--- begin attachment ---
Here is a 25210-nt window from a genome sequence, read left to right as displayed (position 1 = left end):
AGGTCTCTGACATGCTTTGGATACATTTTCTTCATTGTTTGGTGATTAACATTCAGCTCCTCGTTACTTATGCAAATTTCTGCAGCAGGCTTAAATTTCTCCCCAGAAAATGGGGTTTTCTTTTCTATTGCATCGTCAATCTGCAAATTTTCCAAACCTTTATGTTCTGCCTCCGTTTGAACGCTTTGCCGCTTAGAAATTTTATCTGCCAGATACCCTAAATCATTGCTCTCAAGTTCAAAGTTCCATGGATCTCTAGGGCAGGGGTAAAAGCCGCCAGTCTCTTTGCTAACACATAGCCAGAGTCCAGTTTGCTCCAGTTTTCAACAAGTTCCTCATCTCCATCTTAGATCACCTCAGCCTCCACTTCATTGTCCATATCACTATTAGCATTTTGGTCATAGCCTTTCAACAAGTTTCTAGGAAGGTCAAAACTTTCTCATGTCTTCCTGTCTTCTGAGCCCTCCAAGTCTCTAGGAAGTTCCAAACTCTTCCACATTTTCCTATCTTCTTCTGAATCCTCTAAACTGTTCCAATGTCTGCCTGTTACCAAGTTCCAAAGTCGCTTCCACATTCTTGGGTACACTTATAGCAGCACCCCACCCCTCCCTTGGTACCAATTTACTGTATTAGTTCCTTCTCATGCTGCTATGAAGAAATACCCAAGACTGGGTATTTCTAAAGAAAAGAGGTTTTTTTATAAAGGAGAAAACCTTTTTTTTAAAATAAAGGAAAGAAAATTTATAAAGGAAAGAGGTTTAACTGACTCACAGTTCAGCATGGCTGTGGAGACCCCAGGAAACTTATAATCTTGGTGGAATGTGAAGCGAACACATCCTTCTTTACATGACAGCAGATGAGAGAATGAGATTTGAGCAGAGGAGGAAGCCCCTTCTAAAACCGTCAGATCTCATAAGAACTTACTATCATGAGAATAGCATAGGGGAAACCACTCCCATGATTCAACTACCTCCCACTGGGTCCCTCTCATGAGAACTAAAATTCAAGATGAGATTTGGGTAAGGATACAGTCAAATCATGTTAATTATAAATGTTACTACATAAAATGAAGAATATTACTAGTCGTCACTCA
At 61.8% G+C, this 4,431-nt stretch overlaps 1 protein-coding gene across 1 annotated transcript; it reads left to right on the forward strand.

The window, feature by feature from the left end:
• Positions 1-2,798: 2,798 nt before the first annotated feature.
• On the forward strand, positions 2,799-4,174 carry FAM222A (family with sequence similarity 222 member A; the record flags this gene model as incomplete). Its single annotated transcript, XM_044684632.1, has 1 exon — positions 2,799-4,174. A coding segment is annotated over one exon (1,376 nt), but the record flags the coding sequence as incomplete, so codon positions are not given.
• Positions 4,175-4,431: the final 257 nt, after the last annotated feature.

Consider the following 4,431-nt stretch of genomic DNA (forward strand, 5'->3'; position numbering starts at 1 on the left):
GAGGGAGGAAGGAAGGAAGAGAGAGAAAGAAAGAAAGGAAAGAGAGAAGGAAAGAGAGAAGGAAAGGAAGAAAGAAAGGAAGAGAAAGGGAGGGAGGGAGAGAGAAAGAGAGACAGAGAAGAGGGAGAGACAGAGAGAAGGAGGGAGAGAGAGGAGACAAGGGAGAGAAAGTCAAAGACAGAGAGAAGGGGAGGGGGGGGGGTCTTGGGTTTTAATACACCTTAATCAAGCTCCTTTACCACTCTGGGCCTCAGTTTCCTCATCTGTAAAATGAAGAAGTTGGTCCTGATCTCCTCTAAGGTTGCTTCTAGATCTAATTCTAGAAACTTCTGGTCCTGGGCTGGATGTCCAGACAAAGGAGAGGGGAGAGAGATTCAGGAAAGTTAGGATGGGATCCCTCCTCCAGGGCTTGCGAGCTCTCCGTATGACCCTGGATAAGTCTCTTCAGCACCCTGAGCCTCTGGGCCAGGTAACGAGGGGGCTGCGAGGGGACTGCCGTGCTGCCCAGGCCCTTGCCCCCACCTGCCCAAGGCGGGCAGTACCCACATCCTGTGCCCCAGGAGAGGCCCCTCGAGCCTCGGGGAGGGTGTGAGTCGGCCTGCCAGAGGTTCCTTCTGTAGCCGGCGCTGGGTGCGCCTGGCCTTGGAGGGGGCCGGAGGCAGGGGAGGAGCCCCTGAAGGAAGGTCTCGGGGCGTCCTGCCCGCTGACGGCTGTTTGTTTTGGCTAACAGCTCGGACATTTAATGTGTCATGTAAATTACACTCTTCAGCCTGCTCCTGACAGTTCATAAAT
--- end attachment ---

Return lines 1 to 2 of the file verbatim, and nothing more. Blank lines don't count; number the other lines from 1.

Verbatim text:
Here is a 25210-nt window from a genome sequence, read left to right as displayed (position 1 = left end):
AGGTCTCTGACATGCTTTGGATACATTTTCTTCATTGTTTGGTGATTAACATTCAGCTCCTCGTTACTTATGCAAATTTCTGCAGCAGGCTTAAATTTCTCCCCAGAAAATGGGGTTTTCTTTTCTATTGCATCGTCAATCTGCAAATTTTCCAAACCTTTATGTTCTGCCTCCGTTTGAACGCTTTGCCGCTTAGAAATTTTATCTGCCAGATACCCTAAATCATTGCTCTCAAGTTCAAAGTTCCATGGATCTCTAGGGCAGGGGTAAAAGCCGCCAGTCTCTTTGCTAACACATAGCCAGAGTCCAGTTTGCTCCAGTTTTCAACAAGTTCCTCATCTCCATCTTAGATCACCTCAGCCTCCACTTCATTGTCCATATCACTATTAGCATTTTGGTCATAGCCTTTCAACAAGTTTCTAGGAAGGTCAAAACTTTCTCATGTCTTCCTGTCTTCTGAGCCCTCCAAGTCTCTAGGAAGTTCCAAACTCTTCCACATTTTCCTATCTTCTTCTGAATCCTCTAAACTGTTCCAATGTCTGCCTGTTACCAAGTTCCAAAGTCGCTTCCACATTCTTGGGTACACTTATAGCAGCACCCCACCCCTCCCTTGGTACCAATTTACTGTATTAGTTCCTTCTCATGCTGCTATGAAGAAATACCCAAGACTGGGTATTTCTAAAGAAAAGAGGTTTTTTTATAAAGGAGAAAACCTTTTTTTTAAAATAAAGGAAAGAAAATTTATAAAGGAAAGAGGTTTAACTGACTCACAGTTCAGCATGGCTGTGGAGACCCCAGGAAACTTATAATCTTGGTGGAATGTGAAGCGAACACATCCTTCTTTACATGACAGCAGATGAGAGAATGAGATTTGAGCAGAGGAGGAAGCCCCTTCTAAAACCGTCAGATCTCATAAGAACTTACTATCATGAGAATAGCATAGGGGAAACCACTCCCATGATTCAACTACCTCCCACTGGGTCCCTCTCATGAGAACTAAAATTCAAGATGAGATTTGGGTAAGGATACAGTCAAATCATGTTAATTATAAATGTTACTACATAAAATGAAGAATATTACTAGTCGTCACTCA